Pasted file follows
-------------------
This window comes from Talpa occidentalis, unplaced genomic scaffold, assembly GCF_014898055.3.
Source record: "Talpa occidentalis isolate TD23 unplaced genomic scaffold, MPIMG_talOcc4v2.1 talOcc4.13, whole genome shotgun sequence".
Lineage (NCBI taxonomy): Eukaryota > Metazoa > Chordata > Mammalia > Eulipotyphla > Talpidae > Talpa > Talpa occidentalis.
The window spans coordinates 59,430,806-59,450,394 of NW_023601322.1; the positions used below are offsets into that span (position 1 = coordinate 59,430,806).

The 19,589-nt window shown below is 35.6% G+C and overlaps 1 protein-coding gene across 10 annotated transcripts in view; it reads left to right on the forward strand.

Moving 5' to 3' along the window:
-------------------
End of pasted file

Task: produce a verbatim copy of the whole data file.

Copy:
This window comes from Talpa occidentalis, unplaced genomic scaffold, assembly GCF_014898055.3.
Source record: "Talpa occidentalis isolate TD23 unplaced genomic scaffold, MPIMG_talOcc4v2.1 talOcc4.13, whole genome shotgun sequence".
Lineage (NCBI taxonomy): Eukaryota > Metazoa > Chordata > Mammalia > Eulipotyphla > Talpidae > Talpa > Talpa occidentalis.
The window spans coordinates 59,430,806-59,450,394 of NW_023601322.1; the positions used below are offsets into that span (position 1 = coordinate 59,430,806).

The 19,589-nt window shown below is 35.6% G+C and overlaps 1 protein-coding gene across 10 annotated transcripts in view; it reads left to right on the forward strand.

Moving 5' to 3' along the window: